Cardiff University School of Medicine

How Cardiff University is helping in the treatment of Post-Traumatic Stress Disorder (PTSD) in Georgia thanks to Erasmus+

Cardiff University expertise is helping to improve the treatment of trauma patients in Georgia as a collaboration which has been a decade in the making comes to fruition thanks to Erasmus+ funding.

Professor Jonathan Bisson's team, based in the Welsh capital, have been working with counterparts at the Ilia State University on two successive Erasmus+ International Credit Mobility (ICM) projects since 2016, creating a training programme in Trauma Focused Cognitive Behavioural Therapy (TF CBT).

Not only is the project contributing to both institutions' internationalisation strategies, it is also helping to improve the understanding of individuals affected by trauma.

The story began more than ten years ago when Professor Bisson, from the Division of Psychological Medicine and Clinical Neuroscience at Cardiff University School of Medicine, was sharing his experience in psychotraumatology with the Georgian community of mental health professionals and psychotraumatologists, looking at how to develop trauma care capacity in Georgia.

The group that came together with him, from Ilia State University (ISU), the Georgian Society of Psychotrauma, the Foundation Global Initiative on Psychiatry and other local organisations, were keen to build a ‘Training of Trainers’ programme in TF CBT for Georgian professionals.

ICM in action

More than €400,000 of Erasmus+ ICM funding has enabled them to turn their idea into reality and has already enabled, among other things, four professors and lecturers from ISU to visit Cardiff University in July 2016 and 2017.

“We were able to get acquainted with the work of the university clinic as a special unit dealing with patients who suffer from traumatic experiences,” said Dr Jana Javakhishvili, Head of the ISU Institute of Addiction Studies. “Cardiff TF CBT therapists generously shared their knowledge with us and we had the opportunity to review their very innovative approach of treating traumatised war veterans.

"We also met Welsh government representatives responsible for mental health care policies. This was a unique learning experience for us; it was very productive and extremely useful. This collaboration has so far resulted in ISU implementing a cascade of training to better support our students and graduates in Trauma Focused CBT.  We are also implementing an evaluation study to tailor intervention to the Georgian context and to learn lessons which will allow us to improve trauma focused services in the country.”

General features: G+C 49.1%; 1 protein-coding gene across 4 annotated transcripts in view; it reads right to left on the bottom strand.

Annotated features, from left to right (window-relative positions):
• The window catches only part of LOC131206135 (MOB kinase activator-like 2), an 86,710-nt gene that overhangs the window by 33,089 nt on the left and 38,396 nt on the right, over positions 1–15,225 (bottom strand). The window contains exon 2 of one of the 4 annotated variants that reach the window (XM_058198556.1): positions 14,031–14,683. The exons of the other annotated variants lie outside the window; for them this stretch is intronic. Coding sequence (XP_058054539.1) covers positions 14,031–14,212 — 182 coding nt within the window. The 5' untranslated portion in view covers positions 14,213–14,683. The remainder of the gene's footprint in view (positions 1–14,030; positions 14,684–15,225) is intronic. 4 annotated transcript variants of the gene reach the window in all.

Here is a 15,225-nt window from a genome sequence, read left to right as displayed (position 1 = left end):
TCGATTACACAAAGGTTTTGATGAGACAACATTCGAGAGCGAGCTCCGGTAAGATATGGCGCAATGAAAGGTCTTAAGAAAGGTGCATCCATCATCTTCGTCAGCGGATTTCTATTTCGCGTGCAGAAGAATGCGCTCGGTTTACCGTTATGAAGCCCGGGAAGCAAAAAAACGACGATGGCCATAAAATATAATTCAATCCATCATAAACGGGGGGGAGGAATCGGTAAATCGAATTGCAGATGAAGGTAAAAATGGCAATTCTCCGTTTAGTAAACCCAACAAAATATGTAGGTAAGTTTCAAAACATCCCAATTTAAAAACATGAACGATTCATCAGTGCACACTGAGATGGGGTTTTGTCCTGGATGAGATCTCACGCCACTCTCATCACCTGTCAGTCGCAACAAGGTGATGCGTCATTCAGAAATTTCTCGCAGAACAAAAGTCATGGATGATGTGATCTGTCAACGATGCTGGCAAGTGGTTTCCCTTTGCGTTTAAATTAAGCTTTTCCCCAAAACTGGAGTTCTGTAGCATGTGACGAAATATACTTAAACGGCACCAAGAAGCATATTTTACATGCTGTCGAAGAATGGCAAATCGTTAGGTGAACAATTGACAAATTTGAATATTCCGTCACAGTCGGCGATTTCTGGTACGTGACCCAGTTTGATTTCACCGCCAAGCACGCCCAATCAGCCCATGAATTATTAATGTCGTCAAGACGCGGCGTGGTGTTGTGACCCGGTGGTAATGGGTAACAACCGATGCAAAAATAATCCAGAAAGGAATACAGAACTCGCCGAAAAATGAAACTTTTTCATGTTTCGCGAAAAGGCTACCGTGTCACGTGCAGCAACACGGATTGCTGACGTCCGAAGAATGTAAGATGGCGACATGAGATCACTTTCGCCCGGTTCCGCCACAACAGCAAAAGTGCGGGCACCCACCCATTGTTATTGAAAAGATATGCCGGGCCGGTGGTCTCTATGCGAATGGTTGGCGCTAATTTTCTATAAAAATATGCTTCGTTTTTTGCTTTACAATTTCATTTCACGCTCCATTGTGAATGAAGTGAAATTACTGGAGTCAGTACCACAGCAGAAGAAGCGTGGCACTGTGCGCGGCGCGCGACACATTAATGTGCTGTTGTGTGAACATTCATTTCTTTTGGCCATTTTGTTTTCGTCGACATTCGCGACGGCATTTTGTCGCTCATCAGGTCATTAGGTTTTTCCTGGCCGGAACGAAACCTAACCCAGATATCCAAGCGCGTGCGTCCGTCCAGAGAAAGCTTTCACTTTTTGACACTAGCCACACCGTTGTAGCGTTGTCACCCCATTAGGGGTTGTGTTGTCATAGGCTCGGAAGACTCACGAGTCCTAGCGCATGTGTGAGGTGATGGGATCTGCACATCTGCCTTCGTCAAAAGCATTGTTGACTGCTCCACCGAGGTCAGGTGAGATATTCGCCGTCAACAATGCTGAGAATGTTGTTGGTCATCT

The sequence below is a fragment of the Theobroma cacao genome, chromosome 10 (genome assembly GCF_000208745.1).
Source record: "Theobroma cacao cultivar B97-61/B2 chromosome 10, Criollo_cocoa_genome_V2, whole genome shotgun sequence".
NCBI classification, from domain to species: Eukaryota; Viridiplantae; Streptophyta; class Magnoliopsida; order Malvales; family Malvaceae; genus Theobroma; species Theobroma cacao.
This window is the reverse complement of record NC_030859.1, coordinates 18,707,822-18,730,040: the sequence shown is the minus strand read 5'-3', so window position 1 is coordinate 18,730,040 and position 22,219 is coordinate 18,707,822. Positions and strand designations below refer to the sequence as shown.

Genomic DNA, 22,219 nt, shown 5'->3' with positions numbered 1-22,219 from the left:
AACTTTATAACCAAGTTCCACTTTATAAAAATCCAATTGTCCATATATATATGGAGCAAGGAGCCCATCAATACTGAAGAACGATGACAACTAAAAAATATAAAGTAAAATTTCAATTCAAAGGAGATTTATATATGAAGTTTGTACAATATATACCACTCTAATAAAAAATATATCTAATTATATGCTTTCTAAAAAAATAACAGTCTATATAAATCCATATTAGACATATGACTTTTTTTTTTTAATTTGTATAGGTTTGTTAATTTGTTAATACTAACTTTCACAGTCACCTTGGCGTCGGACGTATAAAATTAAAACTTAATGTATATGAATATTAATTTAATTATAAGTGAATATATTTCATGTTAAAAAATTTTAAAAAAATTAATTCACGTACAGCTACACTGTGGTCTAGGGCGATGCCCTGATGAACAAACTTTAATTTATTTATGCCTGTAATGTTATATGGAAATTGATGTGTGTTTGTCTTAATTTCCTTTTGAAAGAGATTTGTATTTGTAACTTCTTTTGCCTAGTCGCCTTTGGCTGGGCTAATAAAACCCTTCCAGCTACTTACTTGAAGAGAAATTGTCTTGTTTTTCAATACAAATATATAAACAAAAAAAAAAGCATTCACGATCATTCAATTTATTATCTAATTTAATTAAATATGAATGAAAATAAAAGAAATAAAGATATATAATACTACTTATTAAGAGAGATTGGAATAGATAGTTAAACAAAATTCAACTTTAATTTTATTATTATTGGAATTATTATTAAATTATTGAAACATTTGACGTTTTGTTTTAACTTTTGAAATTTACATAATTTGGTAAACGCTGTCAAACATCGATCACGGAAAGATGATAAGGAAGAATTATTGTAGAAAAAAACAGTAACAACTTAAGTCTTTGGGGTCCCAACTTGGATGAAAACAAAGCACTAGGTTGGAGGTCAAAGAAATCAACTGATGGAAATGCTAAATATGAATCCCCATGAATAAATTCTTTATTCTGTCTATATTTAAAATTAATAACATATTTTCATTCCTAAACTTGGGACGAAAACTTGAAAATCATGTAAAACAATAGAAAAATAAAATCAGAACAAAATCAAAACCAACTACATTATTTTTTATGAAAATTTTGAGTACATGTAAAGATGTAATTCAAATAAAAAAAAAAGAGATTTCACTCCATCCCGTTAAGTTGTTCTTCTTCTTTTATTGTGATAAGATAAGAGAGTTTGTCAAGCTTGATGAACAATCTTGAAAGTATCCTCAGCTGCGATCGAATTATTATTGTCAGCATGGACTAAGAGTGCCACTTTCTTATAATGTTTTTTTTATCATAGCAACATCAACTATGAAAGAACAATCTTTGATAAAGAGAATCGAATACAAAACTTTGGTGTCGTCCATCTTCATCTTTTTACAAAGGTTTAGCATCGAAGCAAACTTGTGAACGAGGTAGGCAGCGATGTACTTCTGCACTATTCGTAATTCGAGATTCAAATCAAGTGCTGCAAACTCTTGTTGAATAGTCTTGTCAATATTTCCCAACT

The outside of Cardiff universityAs part of the project, three of the ISU staff were trained as trainers and have gone on to deliver the programme in their own institution and are now supervising ISU students to deliver the manualised treatment to PTSD sufferers in Georgia. Therapy training has been embedded as a core part of ISU’s MSc in Mental Health (Psychotraumatology) curriculum. Staff and students from both Cardiff University and ISU have gained a broad cultural awareness of each other’s countries, in particular their respective research and higher education cultures.

ICM is contributing to the delivery of the internationalisation strategies of both our institutions. It helps to attract talent, facilitate staff and student development and consolidates ongoing strong partnership work.

Cardiff life

“We fell in love with Cardiff University,” Dr Javakhishvili enthused. “The culture within the mental health professionals team, headed by Professor Bisson, is fascinating: friendly, open and open-minded. They were ready to share their knowledge and experience as well as to listen to us and gain an insight into ours. We were very privileged to have had this chance. Thank you Erasmus+.

“We very much enjoyed not only the scientific and professional exchange, but also the human interaction while in Cardiff and the hospitality of our Cardiff University colleagues.

“We visited the ethnographic museum, St Fagans National Museum of History, on the hottest day of the summer! Despite the heat, it was a special experience – we found out that we have a lot of things in common, which was an exciting discovery.”

Continued success

The project has been acknowledged by the international community of psychotraumatologists. Together with Professor Bisson and Professor Marylene Cloitre from California's Stanford University, who they collaborated with on one of the models of TF CBT, the team delivered a workshop at the International Society for Traumatic Stress Studies annual meeting, where they talked about the experiences of implementing their project in Georgia.

In fact, so successful was the initial project that further funding was granted for Cardiff University to carry on with phase two, allowing the co-operation to flourish and grow for another two years.

“The ICM funding will help embed the therapy training as a core part of ISU’s MSc in Mental Health curriculum and will build capacity within ISU through further training for staff and students," said Professor Bisson.

"It will also allow more staff and student exchange trips between both institutions. This successful joint training initiative, funded through Erasmus+, provides a strong platform for future teaching and research initiatives to improve understanding and management of individuals affected by trauma across Europe and beyond.

"ICM is contributing to the delivery of the internationalisation strategies of both our institutions. It helps to attract talent, facilitate staff and student development and consolidates ongoing strong partnership work in education, innovation and research."

Inspired to take part in Erasmus+ International Credit Mobility? Visit our ICM webpage to find out more.